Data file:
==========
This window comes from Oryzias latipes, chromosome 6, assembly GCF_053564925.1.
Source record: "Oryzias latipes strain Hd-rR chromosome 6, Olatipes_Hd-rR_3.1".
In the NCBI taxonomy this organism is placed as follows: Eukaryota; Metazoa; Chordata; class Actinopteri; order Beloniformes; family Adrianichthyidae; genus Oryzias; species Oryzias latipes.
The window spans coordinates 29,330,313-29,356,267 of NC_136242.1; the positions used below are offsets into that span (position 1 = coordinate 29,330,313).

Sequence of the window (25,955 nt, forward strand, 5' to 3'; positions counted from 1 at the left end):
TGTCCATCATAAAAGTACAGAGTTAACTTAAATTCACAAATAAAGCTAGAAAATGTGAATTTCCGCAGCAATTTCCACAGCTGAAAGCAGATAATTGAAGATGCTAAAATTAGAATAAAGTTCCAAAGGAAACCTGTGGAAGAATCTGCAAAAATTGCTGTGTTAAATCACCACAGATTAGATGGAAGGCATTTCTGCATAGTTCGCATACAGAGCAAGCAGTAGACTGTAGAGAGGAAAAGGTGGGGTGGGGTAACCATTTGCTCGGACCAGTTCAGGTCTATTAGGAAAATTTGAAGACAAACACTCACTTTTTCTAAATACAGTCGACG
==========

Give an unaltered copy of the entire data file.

This window comes from Oryzias latipes, chromosome 6, assembly GCF_053564925.1.
Source record: "Oryzias latipes strain Hd-rR chromosome 6, Olatipes_Hd-rR_3.1".
In the NCBI taxonomy this organism is placed as follows: Eukaryota; Metazoa; Chordata; class Actinopteri; order Beloniformes; family Adrianichthyidae; genus Oryzias; species Oryzias latipes.
The window spans coordinates 29,330,313-29,356,267 of NC_136242.1; the positions used below are offsets into that span (position 1 = coordinate 29,330,313).

Sequence of the window (25,955 nt, forward strand, 5' to 3'; positions counted from 1 at the left end):
TGTCCATCATAAAAGTACAGAGTTAACTTAAATTCACAAATAAAGCTAGAAAATGTGAATTTCCGCAGCAATTTCCACAGCTGAAAGCAGATAATTGAAGATGCTAAAATTAGAATAAAGTTCCAAAGGAAACCTGTGGAAGAATCTGCAAAAATTGCTGTGTTAAATCACCACAGATTAGATGGAAGGCATTTCTGCATAGTTCGCATACAGAGCAAGCAGTAGACTGTAGAGAGGAAAAGGTGGGGTGGGGTAACCATTTGCTCGGACCAGTTCAGGTCTATTAGGAAAATTTGAAGACAAACACTCACTTTTTCTAAATACAGTCGACG